For romance writers, I recommend The Pursuit of Love for its smooth prose and humorous lightness. It’s also a good primer in what not to write for a romantic hero. It’s a book about women who empowered themselves, followed their dreams, and lived and died as a result of their own choices. It’s a good choice for a wintry afternoon.

5 thoughts on “Michaeline: The Pursuit of Love (Book Review)

  1. I know this book really well, Michaeline. Many years ago I worked for a summer as an au pair in France, and the only English language book I took with me was a duo of The Pursuit of Love and the more famous Love In a Cold Climate. Apart from Nancy Mitford’s lovely prose, what I find fascinating is that the books are so autobiographical. She made only the most token attempt to fictionalize her family, and goodness, what a family! You really couldn’t make them up. The books are a must for any lover of English period drama – an insider’s view into the aristocracy at its most fabulously eccentric and a perfect snapshot of an era.

    PS Three degrees of separation – Nancy Mitford’s youngest sister Deborah married the Duke of Devonshire and became chatelaine of Chatsworth (Pemberley!) in Derbyshire, near where I grew up. I never met her but both my parents did. She died last year, aged 94.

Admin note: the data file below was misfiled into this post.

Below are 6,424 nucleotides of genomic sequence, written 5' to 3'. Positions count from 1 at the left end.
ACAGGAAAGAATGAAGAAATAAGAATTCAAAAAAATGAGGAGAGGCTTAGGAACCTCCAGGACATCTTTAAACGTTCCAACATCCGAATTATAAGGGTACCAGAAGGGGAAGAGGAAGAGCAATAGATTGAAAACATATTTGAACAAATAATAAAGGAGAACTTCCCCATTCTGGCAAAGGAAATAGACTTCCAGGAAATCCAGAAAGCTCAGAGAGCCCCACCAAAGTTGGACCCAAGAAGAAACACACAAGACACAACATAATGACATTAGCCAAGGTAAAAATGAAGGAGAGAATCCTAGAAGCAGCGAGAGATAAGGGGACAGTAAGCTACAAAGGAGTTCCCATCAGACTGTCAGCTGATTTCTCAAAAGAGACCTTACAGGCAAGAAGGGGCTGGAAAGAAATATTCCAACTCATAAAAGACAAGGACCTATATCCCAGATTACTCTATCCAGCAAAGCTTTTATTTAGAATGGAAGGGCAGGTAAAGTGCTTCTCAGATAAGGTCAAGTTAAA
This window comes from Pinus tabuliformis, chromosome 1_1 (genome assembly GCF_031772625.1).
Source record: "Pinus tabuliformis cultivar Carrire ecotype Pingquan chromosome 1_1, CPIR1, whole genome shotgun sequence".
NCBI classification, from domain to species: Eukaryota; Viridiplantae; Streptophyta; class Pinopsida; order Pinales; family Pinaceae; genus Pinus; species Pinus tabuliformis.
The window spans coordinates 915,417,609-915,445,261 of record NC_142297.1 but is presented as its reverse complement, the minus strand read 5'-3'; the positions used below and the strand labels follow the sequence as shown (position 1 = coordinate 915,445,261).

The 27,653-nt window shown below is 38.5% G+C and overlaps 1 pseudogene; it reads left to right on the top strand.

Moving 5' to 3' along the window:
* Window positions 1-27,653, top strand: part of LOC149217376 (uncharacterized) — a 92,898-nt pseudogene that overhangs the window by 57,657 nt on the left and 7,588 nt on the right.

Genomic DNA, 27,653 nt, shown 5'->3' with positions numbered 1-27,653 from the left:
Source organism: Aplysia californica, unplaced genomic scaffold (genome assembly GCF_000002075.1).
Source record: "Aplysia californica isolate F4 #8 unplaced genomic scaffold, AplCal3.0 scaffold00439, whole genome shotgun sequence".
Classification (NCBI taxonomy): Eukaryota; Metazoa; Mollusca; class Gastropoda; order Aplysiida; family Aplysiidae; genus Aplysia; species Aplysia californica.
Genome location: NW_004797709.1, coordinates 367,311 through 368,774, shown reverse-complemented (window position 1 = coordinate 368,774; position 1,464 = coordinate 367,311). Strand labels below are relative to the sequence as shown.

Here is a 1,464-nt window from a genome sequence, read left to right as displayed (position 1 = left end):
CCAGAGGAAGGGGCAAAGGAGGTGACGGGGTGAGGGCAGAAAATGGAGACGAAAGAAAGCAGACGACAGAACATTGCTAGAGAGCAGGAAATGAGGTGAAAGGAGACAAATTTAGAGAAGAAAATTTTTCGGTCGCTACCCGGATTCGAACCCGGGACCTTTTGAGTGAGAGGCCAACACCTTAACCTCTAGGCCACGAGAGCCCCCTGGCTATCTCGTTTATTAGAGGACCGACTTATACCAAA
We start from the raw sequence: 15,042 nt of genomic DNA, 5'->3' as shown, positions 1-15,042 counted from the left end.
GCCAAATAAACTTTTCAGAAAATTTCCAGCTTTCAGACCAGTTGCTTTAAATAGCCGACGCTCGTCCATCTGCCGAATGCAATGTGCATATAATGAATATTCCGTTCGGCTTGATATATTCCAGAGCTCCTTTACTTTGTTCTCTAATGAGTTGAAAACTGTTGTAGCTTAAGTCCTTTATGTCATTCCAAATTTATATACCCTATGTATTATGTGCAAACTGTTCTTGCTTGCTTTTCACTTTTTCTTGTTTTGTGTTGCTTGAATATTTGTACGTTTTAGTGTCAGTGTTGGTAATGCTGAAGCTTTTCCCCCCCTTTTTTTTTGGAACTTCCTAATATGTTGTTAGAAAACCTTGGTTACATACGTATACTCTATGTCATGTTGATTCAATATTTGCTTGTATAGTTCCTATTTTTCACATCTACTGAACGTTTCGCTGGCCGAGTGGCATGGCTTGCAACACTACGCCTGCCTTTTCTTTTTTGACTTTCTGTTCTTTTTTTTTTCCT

• What a coincidence! Well, I enjoyed the book a lot, and will be hinting to family and friends that Love in a Cold Climate would make a great Christmas present. I’m reading a biography about the Mitford sisters called “The Six” right now. Their choices are sometimes so . . . extreme, and i don’t know if any biographer is going to get down to the real truth why they acted the way they did. Absolutely fascinating, though, especially in our current climate of insecurity, to speculate about their reasons.

      (-: I’d seen that Deborah had become the chatelaine of Chatsworth, and thought of you!

      I can’t even remember the dozen or so books I took for my year abroad in Japan, but I do remember my host father had a great little library of English literature — that’s where I discovered P.G. Wodehouse, and I’ve been forever grateful.

      One more tangential thing: the Brits have a long history of spectacular sisters, don’t they? It seems to me that I remember other famous sisters (usually in pairs) who took society by storm. In the US, the mythos that comes to my mind is the Kennedy family. I’m sure there are other sets of siblings that also changed the course of the nation . . . I’m just not coming up with any right now.

      Anyway, Michille with her new Antigone showed me the power of the father-son relationship for driving a story; sibling rivalry is also a powerful and ancient motivator. (-: I just have to figure out how to harness it for my story.

  2. You’ve talked me into it. I love Wodehouse and H.H. Munro and my local library has a book with both Pursuit of Love and Love in a Cold Climate in the stacks. I’ve placed a request and will plan to read it over the Christmas break.

  3. Pingback: Elizabeth: More Gifts for Writers – Eight Ladies Writing